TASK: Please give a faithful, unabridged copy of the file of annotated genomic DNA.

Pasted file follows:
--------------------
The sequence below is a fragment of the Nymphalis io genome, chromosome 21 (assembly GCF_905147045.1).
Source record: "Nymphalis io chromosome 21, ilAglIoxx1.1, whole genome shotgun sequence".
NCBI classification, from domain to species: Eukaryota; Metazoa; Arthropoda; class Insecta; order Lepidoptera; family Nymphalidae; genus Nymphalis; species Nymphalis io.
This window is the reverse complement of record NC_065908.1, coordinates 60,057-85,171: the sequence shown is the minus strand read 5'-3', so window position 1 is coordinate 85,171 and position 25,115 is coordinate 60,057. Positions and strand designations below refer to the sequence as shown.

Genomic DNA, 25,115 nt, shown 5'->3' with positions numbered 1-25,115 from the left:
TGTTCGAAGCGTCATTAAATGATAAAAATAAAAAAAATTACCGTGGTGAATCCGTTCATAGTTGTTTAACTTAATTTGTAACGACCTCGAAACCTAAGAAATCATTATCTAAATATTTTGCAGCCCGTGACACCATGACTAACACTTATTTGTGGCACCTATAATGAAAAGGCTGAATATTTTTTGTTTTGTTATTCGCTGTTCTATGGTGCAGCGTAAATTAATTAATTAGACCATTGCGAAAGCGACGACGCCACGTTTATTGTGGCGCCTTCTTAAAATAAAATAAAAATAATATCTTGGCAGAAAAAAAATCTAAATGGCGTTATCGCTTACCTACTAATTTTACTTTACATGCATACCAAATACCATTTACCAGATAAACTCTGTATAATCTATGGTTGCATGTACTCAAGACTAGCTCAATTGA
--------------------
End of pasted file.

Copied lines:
The sequence below is a fragment of the Nymphalis io genome, chromosome 21 (assembly GCF_905147045.1).
Source record: "Nymphalis io chromosome 21, ilAglIoxx1.1, whole genome shotgun sequence".
NCBI classification, from domain to species: Eukaryota; Metazoa; Arthropoda; class Insecta; order Lepidoptera; family Nymphalidae; genus Nymphalis; species Nymphalis io.
This window is the reverse complement of record NC_065908.1, coordinates 60,057-85,171: the sequence shown is the minus strand read 5'-3', so window position 1 is coordinate 85,171 and position 25,115 is coordinate 60,057. Positions and strand designations below refer to the sequence as shown.

Genomic DNA, 25,115 nt, shown 5'->3' with positions numbered 1-25,115 from the left:
TGTTCGAAGCGTCATTAAATGATAAAAATAAAAAAAATTACCGTGGTGAATCCGTTCATAGTTGTTTAACTTAATTTGTAACGACCTCGAAACCTAAGAAATCATTATCTAAATATTTTGCAGCCCGTGACACCATGACTAACACTTATTTGTGGCACCTATAATGAAAAGGCTGAATATTTTTTGTTTTGTTATTCGCTGTTCTATGGTGCAGCGTAAATTAATTAATTAGACCATTGCGAAAGCGACGACGCCACGTTTATTGTGGCGCCTTCTTAAAATAAAATAAAAATAATATCTTGGCAGAAAAAAAATCTAAATGGCGTTATCGCTTACCTACTAATTTTACTTTACATGCATACCAAATACCATTTACCAGATAAACTCTGTATAATCTATGGTTGCATGTACTCAAGACTAGCTCAATTGA